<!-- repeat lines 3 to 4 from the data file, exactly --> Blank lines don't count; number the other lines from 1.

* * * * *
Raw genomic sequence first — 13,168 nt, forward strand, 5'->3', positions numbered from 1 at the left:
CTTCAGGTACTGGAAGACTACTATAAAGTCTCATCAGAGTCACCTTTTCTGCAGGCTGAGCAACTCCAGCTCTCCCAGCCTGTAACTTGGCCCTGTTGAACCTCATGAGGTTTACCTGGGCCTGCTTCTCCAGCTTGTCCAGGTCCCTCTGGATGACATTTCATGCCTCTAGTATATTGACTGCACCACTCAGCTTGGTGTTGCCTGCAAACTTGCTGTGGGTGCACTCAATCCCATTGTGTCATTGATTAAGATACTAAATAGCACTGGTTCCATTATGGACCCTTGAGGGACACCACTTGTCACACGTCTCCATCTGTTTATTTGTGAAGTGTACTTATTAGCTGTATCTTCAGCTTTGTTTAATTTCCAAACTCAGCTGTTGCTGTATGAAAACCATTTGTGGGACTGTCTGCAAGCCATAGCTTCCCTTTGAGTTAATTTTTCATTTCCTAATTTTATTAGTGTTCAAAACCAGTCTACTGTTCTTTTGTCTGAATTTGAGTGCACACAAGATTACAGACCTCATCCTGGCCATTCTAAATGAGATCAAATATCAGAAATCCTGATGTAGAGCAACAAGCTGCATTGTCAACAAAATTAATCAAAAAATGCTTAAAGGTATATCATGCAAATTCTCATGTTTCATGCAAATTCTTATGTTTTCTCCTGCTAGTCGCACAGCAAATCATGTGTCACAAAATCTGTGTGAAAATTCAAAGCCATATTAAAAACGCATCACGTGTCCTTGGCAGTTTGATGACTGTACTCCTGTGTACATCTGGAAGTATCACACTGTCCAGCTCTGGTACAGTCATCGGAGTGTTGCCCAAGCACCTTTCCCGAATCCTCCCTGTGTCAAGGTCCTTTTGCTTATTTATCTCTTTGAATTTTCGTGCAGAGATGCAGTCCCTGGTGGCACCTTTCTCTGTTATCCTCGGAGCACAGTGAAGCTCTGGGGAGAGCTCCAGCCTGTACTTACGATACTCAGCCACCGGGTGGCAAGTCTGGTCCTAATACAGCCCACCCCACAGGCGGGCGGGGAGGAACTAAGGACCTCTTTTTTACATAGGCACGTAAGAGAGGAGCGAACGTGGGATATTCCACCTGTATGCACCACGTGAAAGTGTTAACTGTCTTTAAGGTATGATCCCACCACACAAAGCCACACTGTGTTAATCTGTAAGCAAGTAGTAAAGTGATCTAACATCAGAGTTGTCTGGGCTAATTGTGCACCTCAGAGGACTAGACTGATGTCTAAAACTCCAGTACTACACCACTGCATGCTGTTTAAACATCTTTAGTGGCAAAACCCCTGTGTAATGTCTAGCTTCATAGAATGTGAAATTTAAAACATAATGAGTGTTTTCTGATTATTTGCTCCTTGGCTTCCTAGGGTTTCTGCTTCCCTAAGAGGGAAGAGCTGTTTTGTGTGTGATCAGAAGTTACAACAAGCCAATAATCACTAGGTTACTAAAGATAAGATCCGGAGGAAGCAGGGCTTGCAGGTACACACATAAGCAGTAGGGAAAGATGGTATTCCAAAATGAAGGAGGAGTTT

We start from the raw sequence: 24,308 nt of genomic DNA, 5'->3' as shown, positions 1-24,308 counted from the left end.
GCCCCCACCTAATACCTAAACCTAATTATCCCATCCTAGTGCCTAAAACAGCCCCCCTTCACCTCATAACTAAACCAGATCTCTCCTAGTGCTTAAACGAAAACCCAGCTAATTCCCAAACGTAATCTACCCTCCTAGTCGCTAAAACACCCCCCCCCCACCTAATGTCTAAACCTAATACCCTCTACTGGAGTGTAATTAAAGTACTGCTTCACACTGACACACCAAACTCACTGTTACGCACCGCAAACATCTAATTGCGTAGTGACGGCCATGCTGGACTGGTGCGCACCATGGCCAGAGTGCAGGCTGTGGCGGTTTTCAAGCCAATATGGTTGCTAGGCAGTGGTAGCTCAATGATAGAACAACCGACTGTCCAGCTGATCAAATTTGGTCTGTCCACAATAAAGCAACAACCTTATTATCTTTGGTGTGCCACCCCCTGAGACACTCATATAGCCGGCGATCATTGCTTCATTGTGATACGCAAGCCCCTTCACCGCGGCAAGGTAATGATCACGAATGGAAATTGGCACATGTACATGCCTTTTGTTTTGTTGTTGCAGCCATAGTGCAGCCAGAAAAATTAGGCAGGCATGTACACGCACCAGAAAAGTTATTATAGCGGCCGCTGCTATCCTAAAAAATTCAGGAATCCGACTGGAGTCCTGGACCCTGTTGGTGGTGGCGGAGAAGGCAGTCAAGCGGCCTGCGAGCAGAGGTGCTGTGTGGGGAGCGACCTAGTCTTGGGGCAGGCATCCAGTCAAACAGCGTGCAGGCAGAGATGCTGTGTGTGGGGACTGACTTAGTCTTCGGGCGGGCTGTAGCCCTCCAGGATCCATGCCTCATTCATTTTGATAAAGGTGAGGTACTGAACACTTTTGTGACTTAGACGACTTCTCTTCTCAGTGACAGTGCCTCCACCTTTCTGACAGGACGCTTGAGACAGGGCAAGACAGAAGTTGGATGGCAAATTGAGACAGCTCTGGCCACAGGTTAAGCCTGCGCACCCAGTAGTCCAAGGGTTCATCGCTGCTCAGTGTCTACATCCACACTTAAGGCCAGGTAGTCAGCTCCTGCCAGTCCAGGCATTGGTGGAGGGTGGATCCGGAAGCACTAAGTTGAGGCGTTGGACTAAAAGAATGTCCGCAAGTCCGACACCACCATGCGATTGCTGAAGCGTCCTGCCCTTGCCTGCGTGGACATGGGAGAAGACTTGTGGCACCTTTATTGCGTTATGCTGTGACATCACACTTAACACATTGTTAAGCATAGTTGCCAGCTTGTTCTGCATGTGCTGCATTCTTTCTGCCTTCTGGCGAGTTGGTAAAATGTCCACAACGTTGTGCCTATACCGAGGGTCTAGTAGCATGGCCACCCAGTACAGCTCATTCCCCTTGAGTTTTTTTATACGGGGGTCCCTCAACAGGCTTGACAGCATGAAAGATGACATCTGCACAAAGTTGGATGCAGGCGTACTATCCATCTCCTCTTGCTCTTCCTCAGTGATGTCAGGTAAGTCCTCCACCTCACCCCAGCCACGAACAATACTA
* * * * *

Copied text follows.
We start from the raw sequence: 24,308 nt of genomic DNA, 5'->3' as shown, positions 1-24,308 counted from the left end.
GCCCCCACCTAATACCTAAACCTAATTATCCCATCCTAGTGCCTAAAACAGCCCCCCTTCACCTCATAACTAAACCAGATCTCTCCTAGTGCTTAAACGAAAACCCAGCTAATTCCCAAACGTAATCTACCCTCCTAGTCGCTAAAACACCCCCCCCCCACCTAATGTCTAAACCTAATACCCTCTACTGGAGTGTAATTAAAGTACTGCTTCACACTGACACACCAAACTCACTGTTACGCACCGCAAACATCTAATTGCGTAGTGACGGCCATGCTGGACTGGTGCGCACCATGGCCAGAGTGCAGGCTGTGGCGGTTTTCAAGCCAATATGGTTGCTAGGCAGTGGTAGCTCAATGATAGAACAACCGACTGTCCAGCTGATCAAATTTGGTCTGTCCACAATAAAGCAACAACCTTATTATCTTTGGTGTGCCACCCCCTGAGACACTCATATAGCCGGCGATCATTGCTTCATTGTGATACGCAAGCCCCTTCACCGCGGCAAGGTAATGATCACGAATGGAAATTGGCACATGTACATGCCTTTTGTTTTGTTGTTGCAGCCATAGTGCAGCCAGAAAAATTAGGCAGGCATGTACACGCACCAGAAAAGTTATTATAGCGGCCGCTGCTATCCTAAAAAATTCAGGAATCCGACTGGAGTCCTGGACCCTGTTGGTGGTGGCGGAGAAGGCAGTCAAGCGGCCTGCGAGCAGAGGTGCTGTGTGGGGAGCGACCTAGTCTTGGGGCAGGCATCCAGTCAAACAGCGTGCAGGCAGAGATGCTGTGTGTGGGGACTGACTTAGTCTTCGGGCGGGCTGTAGCCCTCCAGGATCCATGCCTCATTCATTTTGATAAAGGTGAGGTACTGAACACTTTTGTGACTTAGACGACTTCTCTTCTCAGTGACAGTGCCTCCACCTTTCTGACAGGACGCTTGAGACAGGGCAAGACAGAAGTTGGATGGCAAATTGAGACAGCTCTGGCCACAGGTTAAGCCTGCGCACCCAGTAGTCCAAGGGTTCATCGCTGCTCAGTGTCTACATCCACACTTAAGGCCAGGTAGTCAGCTCCTGCCAGTCCAGGCATTGGTGGAGGGTGGATCCGGAAGCACTAAGTTGAGGCGTTGGACTAAAAGAATGTCCGCAAGTCCGACACCACCATGCGATTGCTGAAGCGTCCTGCCCTTGCCTGCGTGGACATGGGAGAAGACTTGTGGCACCTTTATTGCGTTATGCTGTGACATCACACTTAACACATTGTTAAGCATAGTTGCCAGCTTGTTCTGCATGTGCTGCATTCTTTCTGCCTTCTGGCGAGTTGGTAAAATGTCCACAACGTTGTGCCTATACCGAGGGTCTAGTAGCATGGCCACCCAGTACAGCTCATTCCCCTTGAGTTTTTTTATACGGGGGTCCCTCAACAGGCTTGACAGCATGAAAGATGACATCTGCACAAAGTTGGATGCAGGCGTACTATCCATCTCCTCTTGCTCTTCCTCAGTGATGTCAGGTAAGTCCTCCACCTCACCCCAGCCACGAACAATACTA